Today is my parents' 45th wedding anniversary. They're somewhere on the road in Nova Scotia. It's amazing how the years roll by. One of the early photos that I remember [if I had a copy I'd scan and post it here] is a before marriage picture of Mom with big-curled red hair, smart jacket and plaid pants leaning againt the side of Dad's hot red MG car.
When they married I don't think that an August 6th memorial observation of Hiroshima Day existed or had the significance that it does today on the 60th anniversary of that fateful USA use of atomics in Nippon.
Today there were three weedings [yes, you read "weedings"] at St. Paul's United and at least one at Brunswick Street Baptist around the corner. I felt surrounded by cultish marriage. Both churches face the small city block that houses "my" apartment along with a funeral home, the provincial doctors' medical society, estate and investment planers, a homebased psychiatry practice, a hair and beauty school which interns students at the funeral home, and a few chop-job houses made into apartments for students and single university professors. Diagonally across the block behind me one of these chop houses now sports a condo project sign. I live in an apartment in a former baptist church renovated with an apartment design reminiscent of a doublewide trailer except that there are three floors of four trailers parked on each floor . . .
Call it Wedding Channel but what I really have is Church TV. From the chair I sit in while I write this in my "office" bedroom I look directly down the centre aisle of St Paul's. [Started in 1882, completed in 1886, in a High Victorian Gothic-Revival style built with quarried New Brunswick limestone, it boasts the tallest church spire in the city (taller than the cathedral), and it has a French-style rose window and iron bells on hand-pull ropes.] When the doors are open and light is shining in through the stained glass windows I can see the organist and the lower part of the pipes of the pipe organ. Whether I want it or not, I get to watch church, wedding and funeral programming. Plus special events: Christian music (local, on the road from the USA, or elsewhere), other concerts, music conservatory testing for the next virtuosos, protests, Beavers, Cubs and Scouts, annual plant sales, yard sales, comedic custodial staff (especially in winter when it comes to cleaning snow off the carpeted steps and ramp), tourists on self-guided walking tours, and much more.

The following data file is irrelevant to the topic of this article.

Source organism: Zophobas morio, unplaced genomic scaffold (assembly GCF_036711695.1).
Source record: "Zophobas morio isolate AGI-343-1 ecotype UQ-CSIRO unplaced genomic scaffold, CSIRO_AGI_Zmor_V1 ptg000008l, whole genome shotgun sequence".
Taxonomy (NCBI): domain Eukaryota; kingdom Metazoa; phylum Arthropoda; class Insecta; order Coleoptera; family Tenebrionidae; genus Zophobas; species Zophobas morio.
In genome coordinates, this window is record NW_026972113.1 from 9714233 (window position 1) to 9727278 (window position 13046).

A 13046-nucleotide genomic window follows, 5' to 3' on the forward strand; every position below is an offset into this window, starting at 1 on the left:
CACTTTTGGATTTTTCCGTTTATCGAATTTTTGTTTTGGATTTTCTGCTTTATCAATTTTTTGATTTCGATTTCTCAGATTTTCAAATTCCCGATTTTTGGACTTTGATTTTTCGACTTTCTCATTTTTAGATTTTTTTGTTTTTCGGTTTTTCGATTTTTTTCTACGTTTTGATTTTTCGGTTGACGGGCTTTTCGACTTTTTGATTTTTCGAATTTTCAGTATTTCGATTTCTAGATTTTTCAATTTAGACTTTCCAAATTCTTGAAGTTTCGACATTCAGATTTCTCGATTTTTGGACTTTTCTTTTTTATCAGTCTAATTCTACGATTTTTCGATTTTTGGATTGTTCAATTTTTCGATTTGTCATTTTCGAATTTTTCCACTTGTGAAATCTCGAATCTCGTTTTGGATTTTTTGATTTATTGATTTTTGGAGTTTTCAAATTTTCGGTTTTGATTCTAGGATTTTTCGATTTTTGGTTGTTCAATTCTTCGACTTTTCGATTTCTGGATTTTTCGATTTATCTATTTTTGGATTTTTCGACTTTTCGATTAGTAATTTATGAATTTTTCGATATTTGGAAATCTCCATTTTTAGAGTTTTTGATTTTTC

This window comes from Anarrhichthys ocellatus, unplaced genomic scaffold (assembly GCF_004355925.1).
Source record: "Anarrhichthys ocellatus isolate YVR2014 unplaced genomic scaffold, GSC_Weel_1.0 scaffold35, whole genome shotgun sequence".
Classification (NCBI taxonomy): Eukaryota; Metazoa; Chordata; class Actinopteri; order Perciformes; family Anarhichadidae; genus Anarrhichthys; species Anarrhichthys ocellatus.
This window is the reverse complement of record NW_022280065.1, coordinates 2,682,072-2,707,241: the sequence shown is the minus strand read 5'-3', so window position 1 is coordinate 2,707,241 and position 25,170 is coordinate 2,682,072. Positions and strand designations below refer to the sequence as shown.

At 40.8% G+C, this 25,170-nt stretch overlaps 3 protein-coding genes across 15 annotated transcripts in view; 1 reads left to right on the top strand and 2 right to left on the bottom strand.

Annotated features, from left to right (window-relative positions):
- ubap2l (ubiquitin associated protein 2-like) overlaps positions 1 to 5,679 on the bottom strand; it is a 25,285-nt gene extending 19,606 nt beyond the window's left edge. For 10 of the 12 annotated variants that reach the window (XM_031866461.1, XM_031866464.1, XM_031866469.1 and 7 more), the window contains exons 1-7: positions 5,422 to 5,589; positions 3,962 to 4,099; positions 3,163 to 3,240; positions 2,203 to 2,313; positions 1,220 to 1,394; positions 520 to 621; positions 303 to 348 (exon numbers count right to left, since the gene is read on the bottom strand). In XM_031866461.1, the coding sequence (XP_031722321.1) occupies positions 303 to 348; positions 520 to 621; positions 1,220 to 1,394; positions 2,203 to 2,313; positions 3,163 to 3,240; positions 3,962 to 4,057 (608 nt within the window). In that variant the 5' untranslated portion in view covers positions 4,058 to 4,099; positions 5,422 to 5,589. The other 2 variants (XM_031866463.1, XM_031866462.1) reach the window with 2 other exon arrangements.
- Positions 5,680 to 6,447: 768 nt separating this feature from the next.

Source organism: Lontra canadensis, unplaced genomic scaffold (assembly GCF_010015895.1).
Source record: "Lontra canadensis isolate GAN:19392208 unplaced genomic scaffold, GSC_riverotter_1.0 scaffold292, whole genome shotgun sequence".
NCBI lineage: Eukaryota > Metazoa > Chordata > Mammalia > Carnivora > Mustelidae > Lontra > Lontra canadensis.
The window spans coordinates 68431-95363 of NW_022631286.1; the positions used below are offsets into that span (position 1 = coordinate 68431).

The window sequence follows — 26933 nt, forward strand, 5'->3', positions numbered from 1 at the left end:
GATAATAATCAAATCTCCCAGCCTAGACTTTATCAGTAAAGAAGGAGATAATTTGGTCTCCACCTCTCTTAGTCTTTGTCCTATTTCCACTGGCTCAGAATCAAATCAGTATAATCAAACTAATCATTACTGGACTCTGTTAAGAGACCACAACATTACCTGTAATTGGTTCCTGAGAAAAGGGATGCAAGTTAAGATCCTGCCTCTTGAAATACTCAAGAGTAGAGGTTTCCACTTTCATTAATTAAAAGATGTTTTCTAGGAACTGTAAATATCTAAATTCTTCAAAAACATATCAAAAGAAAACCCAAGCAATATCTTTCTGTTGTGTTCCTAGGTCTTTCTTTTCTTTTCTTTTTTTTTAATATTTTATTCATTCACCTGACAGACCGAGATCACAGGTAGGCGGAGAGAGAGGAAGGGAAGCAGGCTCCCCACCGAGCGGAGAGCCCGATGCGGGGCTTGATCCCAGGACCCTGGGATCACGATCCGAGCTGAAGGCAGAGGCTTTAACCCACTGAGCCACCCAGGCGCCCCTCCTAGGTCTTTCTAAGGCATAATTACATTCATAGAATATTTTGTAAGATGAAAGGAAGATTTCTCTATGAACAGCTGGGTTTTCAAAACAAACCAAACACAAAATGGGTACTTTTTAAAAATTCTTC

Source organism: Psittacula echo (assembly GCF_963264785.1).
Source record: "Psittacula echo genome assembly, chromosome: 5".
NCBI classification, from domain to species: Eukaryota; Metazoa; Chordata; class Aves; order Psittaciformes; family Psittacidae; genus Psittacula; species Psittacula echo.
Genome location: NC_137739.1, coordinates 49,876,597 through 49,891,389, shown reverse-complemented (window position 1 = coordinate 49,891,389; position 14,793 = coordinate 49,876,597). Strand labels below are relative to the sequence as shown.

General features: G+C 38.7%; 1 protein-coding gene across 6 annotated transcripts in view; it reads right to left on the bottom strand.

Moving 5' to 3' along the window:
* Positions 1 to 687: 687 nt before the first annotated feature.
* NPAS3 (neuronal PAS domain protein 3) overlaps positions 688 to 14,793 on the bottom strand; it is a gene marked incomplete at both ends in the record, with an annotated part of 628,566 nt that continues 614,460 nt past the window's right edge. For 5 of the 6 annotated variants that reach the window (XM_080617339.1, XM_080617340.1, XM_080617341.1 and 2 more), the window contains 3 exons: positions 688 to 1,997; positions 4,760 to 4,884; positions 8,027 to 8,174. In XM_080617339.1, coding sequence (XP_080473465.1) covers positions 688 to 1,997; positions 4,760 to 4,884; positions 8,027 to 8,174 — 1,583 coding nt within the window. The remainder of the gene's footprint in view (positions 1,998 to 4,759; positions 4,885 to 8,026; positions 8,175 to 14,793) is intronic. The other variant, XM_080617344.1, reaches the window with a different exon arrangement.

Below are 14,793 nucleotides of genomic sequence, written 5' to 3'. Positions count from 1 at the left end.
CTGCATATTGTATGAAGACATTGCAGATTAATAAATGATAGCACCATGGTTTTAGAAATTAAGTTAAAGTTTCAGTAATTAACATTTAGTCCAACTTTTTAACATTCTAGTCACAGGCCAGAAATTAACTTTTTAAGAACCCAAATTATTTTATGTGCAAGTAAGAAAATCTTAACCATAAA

The first wedding today was a small affair: a young couple, the bride in a wasp-waisted strappless white dress with very clean lines, her three bridesmaids in dusty pink. What stood out in the small crowd were the alternate flower girl—a lively sprite who repeatedly climbed atop the railed stone wall fronting the access ramp—and three women [not the alternate bridesmaids] who wore distinct but recognizably icky green dresses or skits. This wedding couple had no getaway car.
The second wedding couple and party were older than the first. This bunch of people have all been out of school and/or university working and living for a few years. There was a pre-ceremony posed photo shoot, with and without sunglasses, of the groom, best man, and his troopthe boysall large, fit men dressed in black. The wedding photographer was a woman. She flatter-chatted the men while framing and taking pictures. Her assistant, in a black dress, has a large diaphanous turquoise blue scarf thingy thrown about her shoulders. She carried the camera flash. I attempted to take a few pics myself through my street dirt grimed windows and screen. The photographer rushed over to get images of the bridesmaids, in sleveless black dresses, as they climbed down out of a Steroid User Vehicle. One of them protested. I heard her say, "There's no need to take pictures of us here," as I walked out the building's backdoor on my way to Roslyn's for a conversation and a sunny, warm, August Saturafternoon beer in her yard.
When I returned several hours later the 6 pm wedding party, the third wedding, the one that I'd caught in rehersal last evening, was dispersing. The bride and groom already gone.
After I was inside my apart and prepping a chicken tenders and vegie (portobello shroom, onion, zucchini, bell pepper, oriental eggplant, plum tomato, crushed chili garlic sauce, and a splash of beer) stirfry on a bed of rice for supper, I heard the solid wood church doors being closed. Turned sidways to see the last one pulled shut and locked from within. Too much wedding channel for me for one day.
Tomorrow morning, I'll get the regular church service—organist rehersal beforehand, the tolling of the iron bell(s) shortly after 10 am—unless I've gotten away on my bicycle first . . .